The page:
Ex-chief justice: Justices’ meetings with PM necessary even under probe

Naor, who ran the judicial branch until October, made the comments to Kan radio in what was only her second public interview since stepping down.

Miriam Naor (photo credit: MINISTRY OF JUSTICE)
Miriam Naor
(photo credit: MINISTRY OF JUSTICE)
It is necessary for judicial branch representatives to meet with Prime Minister Benjamin Netanyahu when major legislation impacting the courts is being considered, even as he is under investigation, former Supreme Court president Miriam Naor said on Thursday.
Naor, who ran the judicial branch until October, made the comments to Kan radio in what was only her second public interview since stepping down.
She was supporting her successor, Esther Hayut, who recently met with Netanyahu about legislation to give the Knesset the power to override the court, though some raised flags about the prime minister interacting with the judicial branch which may one day determine his fate.
Further, Naor revealed that she had held multiple meetings with Netanyahu, but refused to reveal anything regarding the content of those meetings.
Also, relating to Netanyahu’s criminal investigations, Naor rejected attacks on the concept of using state’s witnesses.
Certain Likud MKs and Netanyahu supporters have been trying to delegitimize state’s witnesses, a number of whom are at the heart of criminal allegations against Netanyahu for public corruption.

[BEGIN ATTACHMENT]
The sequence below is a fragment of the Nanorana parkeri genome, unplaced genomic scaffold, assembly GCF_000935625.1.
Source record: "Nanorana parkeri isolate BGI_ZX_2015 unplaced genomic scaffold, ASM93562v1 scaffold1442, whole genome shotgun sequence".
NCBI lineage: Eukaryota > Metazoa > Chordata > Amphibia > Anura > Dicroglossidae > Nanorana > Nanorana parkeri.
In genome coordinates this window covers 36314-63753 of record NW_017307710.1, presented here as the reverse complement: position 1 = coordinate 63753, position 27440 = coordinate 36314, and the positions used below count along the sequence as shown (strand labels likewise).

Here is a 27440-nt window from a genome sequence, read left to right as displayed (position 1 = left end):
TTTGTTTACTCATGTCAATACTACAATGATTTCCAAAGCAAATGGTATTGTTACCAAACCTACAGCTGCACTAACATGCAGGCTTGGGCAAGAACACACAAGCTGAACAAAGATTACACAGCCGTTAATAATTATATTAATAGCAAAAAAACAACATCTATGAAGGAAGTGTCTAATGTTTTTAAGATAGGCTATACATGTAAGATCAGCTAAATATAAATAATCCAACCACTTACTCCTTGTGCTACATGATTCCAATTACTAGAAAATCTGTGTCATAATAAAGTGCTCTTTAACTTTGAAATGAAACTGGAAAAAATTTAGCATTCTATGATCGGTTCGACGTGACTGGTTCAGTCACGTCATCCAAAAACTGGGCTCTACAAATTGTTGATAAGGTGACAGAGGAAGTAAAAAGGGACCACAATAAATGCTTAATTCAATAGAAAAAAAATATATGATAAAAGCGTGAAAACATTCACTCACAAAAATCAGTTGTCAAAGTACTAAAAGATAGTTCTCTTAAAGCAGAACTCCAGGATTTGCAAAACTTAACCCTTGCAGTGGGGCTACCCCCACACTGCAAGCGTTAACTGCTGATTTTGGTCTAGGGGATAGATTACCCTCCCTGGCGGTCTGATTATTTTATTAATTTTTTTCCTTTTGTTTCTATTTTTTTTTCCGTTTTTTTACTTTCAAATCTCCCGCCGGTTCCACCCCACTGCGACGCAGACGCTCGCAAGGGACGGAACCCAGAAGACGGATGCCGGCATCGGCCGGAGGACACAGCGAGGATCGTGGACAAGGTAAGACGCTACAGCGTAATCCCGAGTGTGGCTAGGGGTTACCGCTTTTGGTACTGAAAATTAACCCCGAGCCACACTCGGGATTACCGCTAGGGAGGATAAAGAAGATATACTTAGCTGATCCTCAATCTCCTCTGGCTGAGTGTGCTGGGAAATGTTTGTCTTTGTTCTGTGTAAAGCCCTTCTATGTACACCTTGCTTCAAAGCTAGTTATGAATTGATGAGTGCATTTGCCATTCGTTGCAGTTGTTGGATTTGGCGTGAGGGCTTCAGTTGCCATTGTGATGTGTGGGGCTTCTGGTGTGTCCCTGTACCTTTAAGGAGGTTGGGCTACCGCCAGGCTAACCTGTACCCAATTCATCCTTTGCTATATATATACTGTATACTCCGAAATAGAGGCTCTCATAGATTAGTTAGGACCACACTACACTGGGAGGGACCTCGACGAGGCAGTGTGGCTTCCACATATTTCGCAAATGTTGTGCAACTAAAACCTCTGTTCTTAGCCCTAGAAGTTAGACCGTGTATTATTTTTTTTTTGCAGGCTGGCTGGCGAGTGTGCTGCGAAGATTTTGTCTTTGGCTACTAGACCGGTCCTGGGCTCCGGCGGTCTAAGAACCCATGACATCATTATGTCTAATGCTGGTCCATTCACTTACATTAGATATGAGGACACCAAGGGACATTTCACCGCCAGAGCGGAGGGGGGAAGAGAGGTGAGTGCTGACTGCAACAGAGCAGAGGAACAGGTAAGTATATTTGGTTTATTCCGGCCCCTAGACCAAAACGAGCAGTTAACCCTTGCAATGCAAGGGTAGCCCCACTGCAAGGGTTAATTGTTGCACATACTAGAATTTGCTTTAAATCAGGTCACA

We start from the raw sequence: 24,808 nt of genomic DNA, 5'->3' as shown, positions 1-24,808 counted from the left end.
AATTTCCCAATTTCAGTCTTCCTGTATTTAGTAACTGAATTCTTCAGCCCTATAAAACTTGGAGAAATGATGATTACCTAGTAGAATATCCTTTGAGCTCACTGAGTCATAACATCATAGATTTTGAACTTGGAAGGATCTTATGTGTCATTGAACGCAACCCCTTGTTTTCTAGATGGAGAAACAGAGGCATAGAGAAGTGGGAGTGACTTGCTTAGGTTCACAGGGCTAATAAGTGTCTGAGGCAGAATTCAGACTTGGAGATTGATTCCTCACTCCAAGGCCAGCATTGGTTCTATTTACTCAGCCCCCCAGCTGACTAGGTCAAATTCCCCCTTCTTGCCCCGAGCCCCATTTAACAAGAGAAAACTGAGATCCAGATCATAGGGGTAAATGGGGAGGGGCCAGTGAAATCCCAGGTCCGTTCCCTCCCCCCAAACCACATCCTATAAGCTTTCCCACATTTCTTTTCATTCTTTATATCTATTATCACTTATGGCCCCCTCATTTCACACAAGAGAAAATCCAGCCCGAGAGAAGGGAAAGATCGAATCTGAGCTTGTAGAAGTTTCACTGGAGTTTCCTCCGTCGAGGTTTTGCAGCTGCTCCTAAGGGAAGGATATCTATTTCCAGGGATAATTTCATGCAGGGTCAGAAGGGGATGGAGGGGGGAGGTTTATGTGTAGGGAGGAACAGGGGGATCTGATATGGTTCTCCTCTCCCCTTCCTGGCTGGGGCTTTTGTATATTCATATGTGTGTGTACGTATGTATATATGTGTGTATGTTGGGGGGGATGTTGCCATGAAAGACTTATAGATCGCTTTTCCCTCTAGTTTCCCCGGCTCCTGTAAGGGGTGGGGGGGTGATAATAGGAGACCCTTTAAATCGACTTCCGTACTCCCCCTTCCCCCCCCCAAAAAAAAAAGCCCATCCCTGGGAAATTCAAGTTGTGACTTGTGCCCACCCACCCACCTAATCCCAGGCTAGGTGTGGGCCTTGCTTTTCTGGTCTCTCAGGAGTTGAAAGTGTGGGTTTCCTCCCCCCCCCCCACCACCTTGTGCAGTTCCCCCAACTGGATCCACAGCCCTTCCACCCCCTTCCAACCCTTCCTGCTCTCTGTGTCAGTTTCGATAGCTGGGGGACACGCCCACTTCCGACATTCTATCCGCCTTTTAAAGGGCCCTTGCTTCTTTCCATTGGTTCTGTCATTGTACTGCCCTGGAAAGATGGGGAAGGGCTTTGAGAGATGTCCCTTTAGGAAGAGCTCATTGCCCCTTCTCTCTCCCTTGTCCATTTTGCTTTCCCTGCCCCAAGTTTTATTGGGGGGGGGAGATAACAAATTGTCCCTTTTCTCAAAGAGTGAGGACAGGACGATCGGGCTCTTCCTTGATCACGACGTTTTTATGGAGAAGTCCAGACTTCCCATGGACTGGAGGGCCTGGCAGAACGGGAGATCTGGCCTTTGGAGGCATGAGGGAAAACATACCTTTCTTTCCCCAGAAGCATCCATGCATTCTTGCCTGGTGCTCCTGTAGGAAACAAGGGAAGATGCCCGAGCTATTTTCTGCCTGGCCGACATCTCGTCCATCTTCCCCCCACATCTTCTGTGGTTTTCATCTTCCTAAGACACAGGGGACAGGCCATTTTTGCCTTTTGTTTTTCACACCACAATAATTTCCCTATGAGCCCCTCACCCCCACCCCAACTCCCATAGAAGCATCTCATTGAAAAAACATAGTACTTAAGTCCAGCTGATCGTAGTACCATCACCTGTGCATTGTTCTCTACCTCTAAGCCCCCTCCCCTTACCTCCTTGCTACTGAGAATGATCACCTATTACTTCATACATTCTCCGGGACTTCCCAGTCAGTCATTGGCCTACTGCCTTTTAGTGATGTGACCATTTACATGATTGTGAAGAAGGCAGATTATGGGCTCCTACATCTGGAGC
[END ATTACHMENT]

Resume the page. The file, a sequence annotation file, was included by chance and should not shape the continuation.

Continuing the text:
Whereas these Netanyahu supporters have called state’s witnesses inherently untrustworthy for usually being involved in the crimes they are testifying about, Naor said they are critical to a range of cases which cannot be cracked without their help – including bringing down tightly knit organized criminal syndicates.
Moreover, she said that there are strict regulations set down and overseen by the attorney-general to ensure that state’s witnesses are not misused.
She did add she was speaking generally about the use of state’s witnesses and not taking positions on specific cases.
Moving on to public attacks on the court’s legitimacy, Naor said, “Some criticism crossed red lines... some of the slander [against the court] was not based on substance, but from frustration with the results” of court rulings.
Recently, much of the government, especially Bayit Yehudi, has pushed the idea of a Knesset override of the court in order to push through laws to get African migrants to leave the country – which the courts previously canceled as unconstitutional – and to deal with other controversial issues like drafting haredim (ultra-Orthodox) into the IDF.
However, Justice Minister Ayelet Shaked told Kan radio earlier Thursday that there was no majority to move forward with the legislation in the Knesset after the Kulanu Party refused to support it.
Regarding Shaked, who publicly was viewed as one of the strongest attackers of the courts, Naor demurred and said they shared collegial relations and had been up front with each other at all times about where they stood.